“The development of digital skills plays a vital role in the number of users and the increase in the use of electronic services,” says Jaborov, but warns that digital literacy is essential to minimise the risk of cyber threats and fraud as we use more and more online services.
EU support has been critical
Rauf Jabarov said EU support was crucial in supporting Azerbaijan to develop various aspects of the digital society, from the development of broadband internet to cybersecurity, skills development in the digital economy and the creation of more digital jobs.
“The EU4Digital project covers several thematic areas, and with close cooperation with the EU, significant work is done. The main goal is to introduce EU good practices in digital skills in our country. EU Member States have clear standards related to digital skills. They have best practices related to the identification and measurement of digital skills. For each profession, competency frameworks, profiles of various professions and required digital skills have already been defined.”
He highlighted the importance of the methodology for measuring and forecasting digital skills. “People need to know exactly which digital skills are required. Employers should define the workers and the professions they need. Currently, the practice of measuring digital skills in our country is poorly developed. This project will make it possible to apply the necessary methods and practices for that purpose in our country.”
“Without doubt, EU4Digital will have a significant impact on the development of digital skills here. The most important thing is to ensure the continuous development of digital skills. Further work in this area will lead to outstanding results in the development of the digital economy and society,” Jabarov insists.
The value digital skills add to our lives
Gunel Ismayilova acquired her digital skills through the ‘Digital Girls – National Training Programme’ and the ‘Online multimedia course and web portal development for women in IT’, both implemented by the ICT LAB.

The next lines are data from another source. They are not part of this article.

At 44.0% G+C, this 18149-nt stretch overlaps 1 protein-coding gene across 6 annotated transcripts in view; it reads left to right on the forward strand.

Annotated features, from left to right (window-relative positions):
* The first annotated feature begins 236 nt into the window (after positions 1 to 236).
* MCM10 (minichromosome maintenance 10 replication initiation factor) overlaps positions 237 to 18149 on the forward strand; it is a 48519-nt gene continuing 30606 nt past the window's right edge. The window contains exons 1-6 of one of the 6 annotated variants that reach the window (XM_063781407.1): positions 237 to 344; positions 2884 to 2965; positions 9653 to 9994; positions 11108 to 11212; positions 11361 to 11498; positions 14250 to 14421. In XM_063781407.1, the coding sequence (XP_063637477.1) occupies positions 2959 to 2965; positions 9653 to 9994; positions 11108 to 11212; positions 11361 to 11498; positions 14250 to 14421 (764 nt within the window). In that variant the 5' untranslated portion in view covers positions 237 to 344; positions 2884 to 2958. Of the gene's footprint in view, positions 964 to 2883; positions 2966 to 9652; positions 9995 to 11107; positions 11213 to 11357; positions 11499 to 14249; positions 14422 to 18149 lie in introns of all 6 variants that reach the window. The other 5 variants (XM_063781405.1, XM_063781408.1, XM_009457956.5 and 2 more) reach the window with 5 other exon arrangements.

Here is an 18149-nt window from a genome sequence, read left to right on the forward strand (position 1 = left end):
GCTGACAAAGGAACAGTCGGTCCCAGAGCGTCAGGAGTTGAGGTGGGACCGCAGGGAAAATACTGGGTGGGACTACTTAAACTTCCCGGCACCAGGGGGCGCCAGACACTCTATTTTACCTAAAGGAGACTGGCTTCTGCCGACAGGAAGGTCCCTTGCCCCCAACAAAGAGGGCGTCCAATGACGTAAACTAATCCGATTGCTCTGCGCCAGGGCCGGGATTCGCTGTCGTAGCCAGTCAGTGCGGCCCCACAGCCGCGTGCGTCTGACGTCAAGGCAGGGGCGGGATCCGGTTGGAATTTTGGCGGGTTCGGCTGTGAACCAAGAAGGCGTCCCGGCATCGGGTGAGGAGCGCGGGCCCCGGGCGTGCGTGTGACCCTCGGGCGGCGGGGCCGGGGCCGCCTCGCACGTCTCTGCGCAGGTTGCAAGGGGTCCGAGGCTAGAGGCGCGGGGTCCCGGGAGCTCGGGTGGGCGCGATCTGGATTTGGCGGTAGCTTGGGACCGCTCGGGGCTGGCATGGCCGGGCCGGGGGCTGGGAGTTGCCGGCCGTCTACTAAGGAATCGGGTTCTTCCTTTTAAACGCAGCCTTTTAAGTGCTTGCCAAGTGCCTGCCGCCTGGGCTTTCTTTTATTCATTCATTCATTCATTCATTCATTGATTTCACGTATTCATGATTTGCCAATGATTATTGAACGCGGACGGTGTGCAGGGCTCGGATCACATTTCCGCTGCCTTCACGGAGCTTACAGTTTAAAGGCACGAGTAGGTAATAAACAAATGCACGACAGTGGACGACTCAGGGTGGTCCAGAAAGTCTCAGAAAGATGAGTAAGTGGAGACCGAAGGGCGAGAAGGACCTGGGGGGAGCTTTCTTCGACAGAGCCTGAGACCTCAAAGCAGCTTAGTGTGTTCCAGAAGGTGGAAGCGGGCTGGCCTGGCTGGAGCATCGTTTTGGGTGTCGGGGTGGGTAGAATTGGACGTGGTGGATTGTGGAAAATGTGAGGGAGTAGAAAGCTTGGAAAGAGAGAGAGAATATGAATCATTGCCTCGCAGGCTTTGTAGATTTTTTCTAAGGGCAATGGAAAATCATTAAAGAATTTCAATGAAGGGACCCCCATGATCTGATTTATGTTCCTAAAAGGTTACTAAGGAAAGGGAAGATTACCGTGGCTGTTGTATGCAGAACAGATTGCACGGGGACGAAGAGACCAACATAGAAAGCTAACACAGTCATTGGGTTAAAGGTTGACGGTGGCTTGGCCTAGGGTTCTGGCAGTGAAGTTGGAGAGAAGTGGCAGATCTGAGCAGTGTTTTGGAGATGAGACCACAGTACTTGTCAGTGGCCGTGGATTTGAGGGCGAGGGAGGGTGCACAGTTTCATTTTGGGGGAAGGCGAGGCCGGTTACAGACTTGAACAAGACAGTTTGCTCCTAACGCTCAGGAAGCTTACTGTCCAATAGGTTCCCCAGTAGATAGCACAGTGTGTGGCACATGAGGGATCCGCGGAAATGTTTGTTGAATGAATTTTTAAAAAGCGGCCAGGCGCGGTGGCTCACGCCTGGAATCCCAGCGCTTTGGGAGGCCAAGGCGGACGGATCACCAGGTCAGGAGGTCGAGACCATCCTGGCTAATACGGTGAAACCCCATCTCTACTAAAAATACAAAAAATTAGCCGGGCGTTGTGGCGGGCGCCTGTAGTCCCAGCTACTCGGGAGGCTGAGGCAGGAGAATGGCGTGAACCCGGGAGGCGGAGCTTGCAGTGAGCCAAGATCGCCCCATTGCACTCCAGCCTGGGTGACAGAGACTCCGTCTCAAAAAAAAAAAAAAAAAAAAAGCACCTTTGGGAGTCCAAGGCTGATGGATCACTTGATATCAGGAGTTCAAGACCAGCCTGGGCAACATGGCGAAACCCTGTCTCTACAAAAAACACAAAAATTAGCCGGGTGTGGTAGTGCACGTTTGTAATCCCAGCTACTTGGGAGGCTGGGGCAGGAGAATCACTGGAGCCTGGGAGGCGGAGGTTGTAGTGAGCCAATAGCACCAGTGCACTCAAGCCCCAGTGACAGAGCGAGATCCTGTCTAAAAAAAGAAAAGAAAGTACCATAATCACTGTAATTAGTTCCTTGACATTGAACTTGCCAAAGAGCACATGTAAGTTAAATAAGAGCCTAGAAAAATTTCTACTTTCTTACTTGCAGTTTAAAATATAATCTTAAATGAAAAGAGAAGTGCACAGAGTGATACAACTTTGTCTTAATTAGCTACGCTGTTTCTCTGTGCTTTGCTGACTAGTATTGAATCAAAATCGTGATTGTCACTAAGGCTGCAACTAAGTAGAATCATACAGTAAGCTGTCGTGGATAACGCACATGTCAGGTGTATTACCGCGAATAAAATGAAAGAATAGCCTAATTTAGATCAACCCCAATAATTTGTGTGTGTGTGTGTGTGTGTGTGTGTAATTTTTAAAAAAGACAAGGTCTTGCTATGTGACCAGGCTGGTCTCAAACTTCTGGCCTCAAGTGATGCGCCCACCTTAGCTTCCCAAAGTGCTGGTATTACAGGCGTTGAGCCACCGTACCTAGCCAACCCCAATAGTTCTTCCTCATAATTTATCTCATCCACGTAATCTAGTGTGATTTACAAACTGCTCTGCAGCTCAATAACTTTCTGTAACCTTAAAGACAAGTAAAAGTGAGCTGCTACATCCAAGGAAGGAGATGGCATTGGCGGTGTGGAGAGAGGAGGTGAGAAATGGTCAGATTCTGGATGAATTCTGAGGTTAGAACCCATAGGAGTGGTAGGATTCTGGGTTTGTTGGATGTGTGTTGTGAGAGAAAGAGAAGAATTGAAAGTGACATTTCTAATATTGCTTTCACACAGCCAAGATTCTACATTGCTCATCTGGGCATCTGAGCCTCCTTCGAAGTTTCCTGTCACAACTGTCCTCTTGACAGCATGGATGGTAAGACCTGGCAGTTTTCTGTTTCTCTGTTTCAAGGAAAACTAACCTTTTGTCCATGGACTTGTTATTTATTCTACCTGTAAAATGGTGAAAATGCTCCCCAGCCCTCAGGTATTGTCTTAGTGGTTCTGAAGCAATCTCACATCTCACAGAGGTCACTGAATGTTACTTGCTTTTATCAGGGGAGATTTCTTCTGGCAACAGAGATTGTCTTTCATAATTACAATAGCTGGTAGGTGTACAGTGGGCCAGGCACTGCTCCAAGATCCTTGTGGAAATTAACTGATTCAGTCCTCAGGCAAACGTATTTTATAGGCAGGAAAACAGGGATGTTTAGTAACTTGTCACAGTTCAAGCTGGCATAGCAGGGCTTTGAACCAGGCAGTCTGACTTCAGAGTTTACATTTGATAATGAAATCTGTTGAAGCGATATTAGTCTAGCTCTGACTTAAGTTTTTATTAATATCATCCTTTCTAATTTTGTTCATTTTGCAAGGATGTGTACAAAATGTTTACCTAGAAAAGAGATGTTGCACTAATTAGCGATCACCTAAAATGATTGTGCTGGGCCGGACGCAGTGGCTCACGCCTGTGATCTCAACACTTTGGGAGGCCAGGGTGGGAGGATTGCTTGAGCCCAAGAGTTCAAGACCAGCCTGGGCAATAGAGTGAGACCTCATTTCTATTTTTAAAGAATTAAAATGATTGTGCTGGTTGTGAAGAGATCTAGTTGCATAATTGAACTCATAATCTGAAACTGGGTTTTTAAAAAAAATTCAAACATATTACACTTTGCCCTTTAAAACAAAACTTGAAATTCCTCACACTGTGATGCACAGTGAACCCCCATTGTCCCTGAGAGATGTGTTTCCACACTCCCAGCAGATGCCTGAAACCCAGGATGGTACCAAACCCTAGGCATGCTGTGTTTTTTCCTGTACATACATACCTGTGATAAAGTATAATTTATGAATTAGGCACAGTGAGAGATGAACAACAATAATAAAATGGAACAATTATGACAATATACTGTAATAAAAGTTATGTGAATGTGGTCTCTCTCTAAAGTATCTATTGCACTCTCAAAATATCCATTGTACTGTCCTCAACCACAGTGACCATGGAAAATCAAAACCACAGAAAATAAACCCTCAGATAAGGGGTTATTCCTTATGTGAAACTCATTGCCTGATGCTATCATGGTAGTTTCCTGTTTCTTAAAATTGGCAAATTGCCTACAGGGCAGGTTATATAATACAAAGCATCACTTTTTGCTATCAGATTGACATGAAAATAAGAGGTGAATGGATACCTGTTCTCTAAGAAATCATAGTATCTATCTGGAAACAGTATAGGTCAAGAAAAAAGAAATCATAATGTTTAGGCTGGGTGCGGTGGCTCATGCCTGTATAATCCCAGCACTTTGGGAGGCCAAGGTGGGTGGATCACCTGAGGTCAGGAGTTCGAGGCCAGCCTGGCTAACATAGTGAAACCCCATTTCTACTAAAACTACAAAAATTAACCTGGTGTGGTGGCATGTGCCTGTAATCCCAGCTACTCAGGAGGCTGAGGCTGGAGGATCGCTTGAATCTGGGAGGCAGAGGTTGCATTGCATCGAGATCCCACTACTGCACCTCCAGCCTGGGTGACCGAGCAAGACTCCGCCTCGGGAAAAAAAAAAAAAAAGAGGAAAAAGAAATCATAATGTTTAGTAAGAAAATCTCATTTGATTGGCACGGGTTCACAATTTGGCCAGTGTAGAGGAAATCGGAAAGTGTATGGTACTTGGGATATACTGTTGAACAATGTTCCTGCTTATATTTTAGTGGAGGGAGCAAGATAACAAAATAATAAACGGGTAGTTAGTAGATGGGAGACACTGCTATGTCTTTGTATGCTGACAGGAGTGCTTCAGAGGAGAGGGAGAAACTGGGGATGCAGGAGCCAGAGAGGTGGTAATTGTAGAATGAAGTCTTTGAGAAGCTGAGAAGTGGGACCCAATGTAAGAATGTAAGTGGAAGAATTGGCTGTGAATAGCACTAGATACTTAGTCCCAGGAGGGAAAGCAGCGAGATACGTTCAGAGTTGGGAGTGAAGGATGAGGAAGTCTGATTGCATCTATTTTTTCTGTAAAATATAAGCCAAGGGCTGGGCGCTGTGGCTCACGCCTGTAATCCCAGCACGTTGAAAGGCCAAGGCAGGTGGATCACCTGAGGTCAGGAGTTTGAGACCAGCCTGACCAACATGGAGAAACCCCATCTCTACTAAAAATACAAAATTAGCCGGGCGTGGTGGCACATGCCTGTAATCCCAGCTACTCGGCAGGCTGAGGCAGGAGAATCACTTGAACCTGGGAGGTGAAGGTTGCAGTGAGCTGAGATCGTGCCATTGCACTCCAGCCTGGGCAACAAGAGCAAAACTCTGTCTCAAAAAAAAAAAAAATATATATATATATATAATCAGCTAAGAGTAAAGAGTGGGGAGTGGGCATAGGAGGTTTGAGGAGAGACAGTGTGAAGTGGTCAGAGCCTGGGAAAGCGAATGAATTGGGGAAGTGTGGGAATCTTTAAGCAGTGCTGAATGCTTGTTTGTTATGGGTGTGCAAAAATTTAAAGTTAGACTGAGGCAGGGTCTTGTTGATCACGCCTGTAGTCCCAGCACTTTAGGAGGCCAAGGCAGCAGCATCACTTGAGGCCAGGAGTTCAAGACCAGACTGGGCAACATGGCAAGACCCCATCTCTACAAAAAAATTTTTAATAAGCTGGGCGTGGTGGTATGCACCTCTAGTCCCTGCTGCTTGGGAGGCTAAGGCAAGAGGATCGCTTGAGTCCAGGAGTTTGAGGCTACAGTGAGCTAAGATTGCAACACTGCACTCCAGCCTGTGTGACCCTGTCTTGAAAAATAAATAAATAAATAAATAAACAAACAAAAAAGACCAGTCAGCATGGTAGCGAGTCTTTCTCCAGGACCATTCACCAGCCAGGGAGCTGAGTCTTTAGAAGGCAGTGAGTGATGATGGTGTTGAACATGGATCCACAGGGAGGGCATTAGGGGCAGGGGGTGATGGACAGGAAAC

“Thanks to the digital skills I have acquired, I currently work as a specialist at the ICT Applying and Training Centre. I actually applied the knowledge I learned during the project and the internship programme at the ICT LAB, and thanks to this knowledge I found a job at this centre.”
Ismayilova supports the expansion of such projects, especially for women: “Nowadays, people are increasingly interested in ICT in all areas, due to the tendency towards digitalisation. There is a demand for training programmes and projects on ICT in Azerbaijan. The recent increase in the number of such projects plays an essential role in the development and improvement of women’s digital skills.”
Māra Jākobsone from EU4Digital agrees. She sees diversity in the workforce as an invaluable opportunity for business and says that ICT companies in Europe are keen to attract women. The future is bright for women like Gunel: “Highly skilled women in tech will have many opportunities,” the EU4Digital expert says.
But digital skills will be vital for everyone, says Jākobsone: “More than 95% or more of all jobs require digital knowledge. Most government services are already online or will be provided online in the near future. If citizens do not have the appropriate skills, they will lose many opportunities related to work, education, services and social interaction. In fact, the lack of digital skills can lead not only to the digital divide but also to social and economic isolation.”
Article published in Azerbaijani by Oxu.az